Eight Years of Utilizing Virtual Worlds for Education: A View from the Trenches

Eight Years of Utilizing Virtual Worlds for Education: A View from the Trenches

Stefan Schutt (Victoria University, Australia) and Dale Linegar (Oztron Media, Australia)
DOI: 10.4018/978-1-4666-8847-6.ch001
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Abstract

The authors' team of developers and educators has been working since 2006 to deploy virtual worlds for training within secondary and special schools, vocational education, higher education, private industry and the community sector. During that time the team has dealt with a complex web of interrelated factors in an environment of continual technological and institutional change. These factors include technological change, organizational politics, pedagogical fashions, changes in policy and funding environments, and the human aspects of working with teachers and students. The authors conclude that utilizing virtual worlds for education can be rewarding but is not always easy, requiring qualities of nimbleness and self-reinvention.
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Introduction

Change is ever-present in both technology and education. In this article we present four project case studies that detail our attempts to deal with changing circumstances, whilst deploying 3D virtual worlds within a range of educational settings. Through these case studies we propose that the success of virtual world projects is closely tied to a complex and interrelated web of operational factors surrounding their development and implementation.

We have grouped these operational factors into four broad areas. Each case study investigates one of these four areas, namely: working with teachers and students; working within institutional settings; working within the project team; working with the technology. Based on our own eight-year experience, which has included both successes and failures, we propose that these factors, individually or in combination, can impact significantly on the success or otherwise of virtual world projects, and understanding them better offers the potential for greater success. However these kinds of operational concerns do not feature widely in the extensive literature on virtual worlds and education, although there are some exceptions (Landers & Callan, 2012; Bateman et al, 2012; Winter, 2010; Dalgarno et al, 2011b).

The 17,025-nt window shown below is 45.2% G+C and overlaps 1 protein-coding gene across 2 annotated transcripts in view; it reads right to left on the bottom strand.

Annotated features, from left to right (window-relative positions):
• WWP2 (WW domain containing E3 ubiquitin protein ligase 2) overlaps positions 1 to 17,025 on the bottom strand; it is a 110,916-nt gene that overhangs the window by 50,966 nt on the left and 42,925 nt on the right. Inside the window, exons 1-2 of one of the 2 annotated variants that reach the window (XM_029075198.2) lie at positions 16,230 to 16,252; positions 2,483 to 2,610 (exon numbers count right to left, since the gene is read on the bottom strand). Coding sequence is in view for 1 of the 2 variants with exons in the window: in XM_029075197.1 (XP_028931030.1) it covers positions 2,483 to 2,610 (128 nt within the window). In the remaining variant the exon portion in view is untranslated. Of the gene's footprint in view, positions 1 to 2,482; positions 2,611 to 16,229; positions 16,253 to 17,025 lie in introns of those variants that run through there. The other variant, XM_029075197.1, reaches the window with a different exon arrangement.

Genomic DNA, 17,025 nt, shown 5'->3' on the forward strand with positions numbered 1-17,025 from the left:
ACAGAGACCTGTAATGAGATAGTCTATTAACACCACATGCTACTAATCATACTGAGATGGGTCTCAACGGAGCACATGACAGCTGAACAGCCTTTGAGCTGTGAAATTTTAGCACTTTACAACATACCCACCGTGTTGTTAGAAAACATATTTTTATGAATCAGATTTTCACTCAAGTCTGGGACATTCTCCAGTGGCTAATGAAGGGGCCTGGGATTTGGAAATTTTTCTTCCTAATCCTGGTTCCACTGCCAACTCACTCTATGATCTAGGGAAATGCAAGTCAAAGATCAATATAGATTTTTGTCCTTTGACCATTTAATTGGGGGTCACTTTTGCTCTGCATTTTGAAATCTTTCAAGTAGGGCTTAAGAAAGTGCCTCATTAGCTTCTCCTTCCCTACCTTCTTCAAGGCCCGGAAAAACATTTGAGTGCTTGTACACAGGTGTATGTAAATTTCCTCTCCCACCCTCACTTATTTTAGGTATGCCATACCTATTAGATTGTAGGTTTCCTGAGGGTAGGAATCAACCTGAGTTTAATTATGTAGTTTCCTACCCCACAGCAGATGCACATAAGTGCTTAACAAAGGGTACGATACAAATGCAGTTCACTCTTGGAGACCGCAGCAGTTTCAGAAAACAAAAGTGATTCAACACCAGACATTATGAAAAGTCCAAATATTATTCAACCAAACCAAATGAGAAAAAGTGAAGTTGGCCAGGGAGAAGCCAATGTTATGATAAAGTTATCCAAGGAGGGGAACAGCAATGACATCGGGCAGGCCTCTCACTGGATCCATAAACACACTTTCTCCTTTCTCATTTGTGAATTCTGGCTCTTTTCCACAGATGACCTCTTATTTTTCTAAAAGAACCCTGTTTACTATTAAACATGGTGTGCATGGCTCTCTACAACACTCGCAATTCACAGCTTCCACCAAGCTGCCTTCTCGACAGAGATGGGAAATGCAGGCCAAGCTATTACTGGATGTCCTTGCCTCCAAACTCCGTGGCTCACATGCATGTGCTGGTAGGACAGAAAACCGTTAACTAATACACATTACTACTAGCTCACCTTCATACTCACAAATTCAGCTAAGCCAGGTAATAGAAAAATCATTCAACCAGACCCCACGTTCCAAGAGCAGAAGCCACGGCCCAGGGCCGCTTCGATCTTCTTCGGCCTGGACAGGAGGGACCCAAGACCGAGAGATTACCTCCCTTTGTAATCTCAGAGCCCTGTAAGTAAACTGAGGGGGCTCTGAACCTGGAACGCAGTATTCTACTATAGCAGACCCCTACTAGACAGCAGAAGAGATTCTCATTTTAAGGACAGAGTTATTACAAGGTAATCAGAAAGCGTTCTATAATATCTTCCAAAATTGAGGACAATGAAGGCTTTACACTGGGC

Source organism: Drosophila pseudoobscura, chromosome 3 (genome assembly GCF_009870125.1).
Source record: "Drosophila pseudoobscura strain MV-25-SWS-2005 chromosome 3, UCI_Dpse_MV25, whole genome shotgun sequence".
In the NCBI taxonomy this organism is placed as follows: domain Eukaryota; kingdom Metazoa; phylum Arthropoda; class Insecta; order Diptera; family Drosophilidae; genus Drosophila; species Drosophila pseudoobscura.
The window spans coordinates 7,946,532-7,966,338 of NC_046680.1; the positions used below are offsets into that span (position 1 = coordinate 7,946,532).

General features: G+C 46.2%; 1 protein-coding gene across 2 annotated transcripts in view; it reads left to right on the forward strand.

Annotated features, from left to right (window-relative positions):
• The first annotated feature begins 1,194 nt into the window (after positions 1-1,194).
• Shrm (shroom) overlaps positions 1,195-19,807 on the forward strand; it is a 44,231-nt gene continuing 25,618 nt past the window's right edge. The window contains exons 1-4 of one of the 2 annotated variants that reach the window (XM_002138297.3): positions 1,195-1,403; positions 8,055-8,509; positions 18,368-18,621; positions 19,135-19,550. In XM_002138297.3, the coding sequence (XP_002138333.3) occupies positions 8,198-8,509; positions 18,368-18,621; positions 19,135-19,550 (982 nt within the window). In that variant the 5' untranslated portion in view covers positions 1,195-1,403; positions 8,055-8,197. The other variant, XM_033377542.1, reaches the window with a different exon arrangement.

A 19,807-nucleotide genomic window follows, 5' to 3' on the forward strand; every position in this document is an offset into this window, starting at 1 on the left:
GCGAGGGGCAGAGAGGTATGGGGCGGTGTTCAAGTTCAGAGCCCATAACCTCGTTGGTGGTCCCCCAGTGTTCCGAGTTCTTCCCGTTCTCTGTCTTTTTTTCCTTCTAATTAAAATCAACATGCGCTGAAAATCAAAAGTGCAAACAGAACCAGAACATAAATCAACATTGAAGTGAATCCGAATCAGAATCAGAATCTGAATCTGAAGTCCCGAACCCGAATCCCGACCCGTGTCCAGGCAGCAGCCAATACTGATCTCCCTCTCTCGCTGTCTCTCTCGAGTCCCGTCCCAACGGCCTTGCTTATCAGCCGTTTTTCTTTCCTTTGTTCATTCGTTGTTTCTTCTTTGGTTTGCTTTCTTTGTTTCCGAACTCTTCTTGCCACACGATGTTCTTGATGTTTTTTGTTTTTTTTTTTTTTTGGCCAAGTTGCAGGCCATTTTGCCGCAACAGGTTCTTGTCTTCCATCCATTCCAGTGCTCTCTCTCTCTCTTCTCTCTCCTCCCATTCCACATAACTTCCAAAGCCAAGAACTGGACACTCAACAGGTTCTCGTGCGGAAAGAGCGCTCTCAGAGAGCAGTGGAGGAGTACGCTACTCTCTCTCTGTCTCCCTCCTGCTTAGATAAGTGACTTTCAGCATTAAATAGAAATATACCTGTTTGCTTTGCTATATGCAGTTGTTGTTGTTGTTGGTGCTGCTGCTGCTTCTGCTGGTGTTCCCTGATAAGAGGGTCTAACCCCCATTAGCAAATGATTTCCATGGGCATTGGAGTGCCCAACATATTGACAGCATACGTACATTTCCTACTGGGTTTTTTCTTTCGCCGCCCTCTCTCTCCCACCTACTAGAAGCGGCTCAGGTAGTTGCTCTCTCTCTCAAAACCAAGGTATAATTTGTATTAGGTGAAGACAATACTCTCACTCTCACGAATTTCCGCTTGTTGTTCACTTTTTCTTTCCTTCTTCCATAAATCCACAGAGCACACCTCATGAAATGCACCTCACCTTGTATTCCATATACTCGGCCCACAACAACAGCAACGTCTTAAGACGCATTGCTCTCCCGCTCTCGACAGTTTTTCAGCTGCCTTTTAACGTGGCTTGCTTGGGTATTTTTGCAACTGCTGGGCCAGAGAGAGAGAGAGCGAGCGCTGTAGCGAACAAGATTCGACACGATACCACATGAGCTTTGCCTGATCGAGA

Existing literature into the educational uses of virtual worlds has tended to examine specific affordances of in-world activities, report on individual activities undertaken by subject area experts to enhance or transform their existing teaching practice. Recent work has tended to focus on specialist affordances such as climate change reduction (Crookall, 2013), or explore emerging educational possibilities for virtual worlds through technological developments that make it increasingly possible to integrate virtual worlds with other technologies such as mobile devices, web browsers, augmented reality applications and virtual reality headsets (e.g. Kanter et al, 2014; Dahlsveen & Sousa, 2013).

One recent focus of virtual world research has been collaboration, again driven by technological change (e.g.: Oksanen & Hämäläinen, 2014; Hakonen & Bosch-Sijtsema, 2014). These discussions have tended to examine affordances of student collaboration within virtual worlds, and on the need for virtual world projects to be built with Open Source technologies to facilitate sharing with other educators (Beck & Perkins, 2014). However there has not been much exploration of teams’ operational experiences, especially the obstacles faced by teams in attempting to collaborate within institutional settings. Here, the perspectives offered by our team may prove useful, having run virtual world projects in a broad range of contexts.

In 2006 a small group of educational technologists began to work on projects connected with Victoria University in Melbourne, Australia. This work expanded in the forthcoming years to encompass Higher Education, Vocational Education and Training (VET), secondary schools, the training arms of corporations, Adult and Community Education (ACE) and specialist schools for children with disabilities. During this time the technical development team grew to become an independent technology consultancy employing up to eight 3D programmers and designers. This team has since worked with a range of virtual world technologies including Second Life (SL), a privately-run world for school students within Second Life, OpenSimulator (OpenSim), the Unity3d engine andonline scenario-based training powered by artificial intelligence technology...

It should be noted, however, that the technologies deployed are not the prime focus of this chapter. In fact three of the four operational areas we explore deal with the social and institutional contexts within which the technology is deployed, and only one focuses on the technology itself – and even this area is inextricably linked to social and institutional dynamics. Instead, the prime focus of this chapter is on how project teams deal with the ever-changing internal and external circumstances that are part of technology projects. This, we propose, requires of project teams a certain nimbleness and willingness to reinvent one’s way of doing things.

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